Governor Signs Bipartisan Bill to Allow Native American Children to Learn in Their Native Language Today
Senator Williams watches as Governor Hickenlooper signs Senate Bill 57 into law today
DENVER─ Today, Governor John Hickenlooper signed Senate Bill 57 sponsored by Senator Suzanne Williams (D-Aurora) into law. Senate Bill 57 allows Native American language and culture courses to be taught in public schools. This legislation will allow tribal elders, and others with expertise in Native American studies to instruct students and share their knowledge with Native American children in the classroom.
Senator Williams offered the following comment on Senate Bill 57 today:
“In the past children have been discouraged from speaking their native tongue in classrooms, and now we know that we should be allowing children to embrace their heritage. Allowing tribal elders to share their immense knowledge and experiences with children will enrich their educational experience and encourage them to connect with their roots.”
Federal law requires that every classroom has a certified teacher. Under Senate Bill 57 indigenous language instructors must be adjunct professors in a particular Native American language and can only teach in their area of expertise. If a professor can’t be found, the Colorado Department of Education is now authorized to certify someone as an expert in a certain area of Native American studies. The individual will then be allowed to teach in conjunction with a licensed language teacher. This change creates a new process for tribal elders and other Native American leaders to become eligible to instruct school children. Furthermore, Senate Bill 57 requires the State Board of Education to adopt additional criteria for authorizing individuals qualified to teach indigenous languages.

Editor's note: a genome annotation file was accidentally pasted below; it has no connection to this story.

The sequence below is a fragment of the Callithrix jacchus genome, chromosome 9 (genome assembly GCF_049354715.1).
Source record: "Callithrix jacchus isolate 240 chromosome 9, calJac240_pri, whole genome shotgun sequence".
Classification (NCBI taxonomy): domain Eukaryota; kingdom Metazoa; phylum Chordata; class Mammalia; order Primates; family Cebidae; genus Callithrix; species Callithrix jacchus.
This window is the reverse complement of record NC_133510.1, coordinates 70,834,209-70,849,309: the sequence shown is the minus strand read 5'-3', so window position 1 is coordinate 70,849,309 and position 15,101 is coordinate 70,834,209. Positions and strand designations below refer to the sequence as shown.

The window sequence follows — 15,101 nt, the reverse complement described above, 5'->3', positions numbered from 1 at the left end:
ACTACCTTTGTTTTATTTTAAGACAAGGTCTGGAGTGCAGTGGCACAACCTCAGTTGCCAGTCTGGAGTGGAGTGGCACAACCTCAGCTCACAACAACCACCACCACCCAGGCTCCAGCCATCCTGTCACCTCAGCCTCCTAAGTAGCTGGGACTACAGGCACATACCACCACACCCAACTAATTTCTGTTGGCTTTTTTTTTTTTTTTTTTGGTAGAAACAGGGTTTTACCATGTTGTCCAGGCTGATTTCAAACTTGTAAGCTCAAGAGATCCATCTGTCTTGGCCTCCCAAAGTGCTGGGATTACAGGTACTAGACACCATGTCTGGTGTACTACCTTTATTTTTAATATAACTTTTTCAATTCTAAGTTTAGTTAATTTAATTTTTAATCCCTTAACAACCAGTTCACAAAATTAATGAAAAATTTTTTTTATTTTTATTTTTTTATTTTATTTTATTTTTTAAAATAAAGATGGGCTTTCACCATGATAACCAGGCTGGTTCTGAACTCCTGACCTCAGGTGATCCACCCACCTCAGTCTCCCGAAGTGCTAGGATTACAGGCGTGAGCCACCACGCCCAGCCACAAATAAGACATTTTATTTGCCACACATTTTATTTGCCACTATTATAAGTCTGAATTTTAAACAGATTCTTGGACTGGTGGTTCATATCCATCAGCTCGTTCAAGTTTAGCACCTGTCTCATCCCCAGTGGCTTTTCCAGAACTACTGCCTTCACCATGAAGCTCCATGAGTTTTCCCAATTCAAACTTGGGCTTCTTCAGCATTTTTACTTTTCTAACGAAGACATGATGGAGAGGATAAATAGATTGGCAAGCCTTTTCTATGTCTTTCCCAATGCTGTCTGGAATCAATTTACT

This bill was sponsored in the House by Representative J. Paul Brown (R-Ignacio).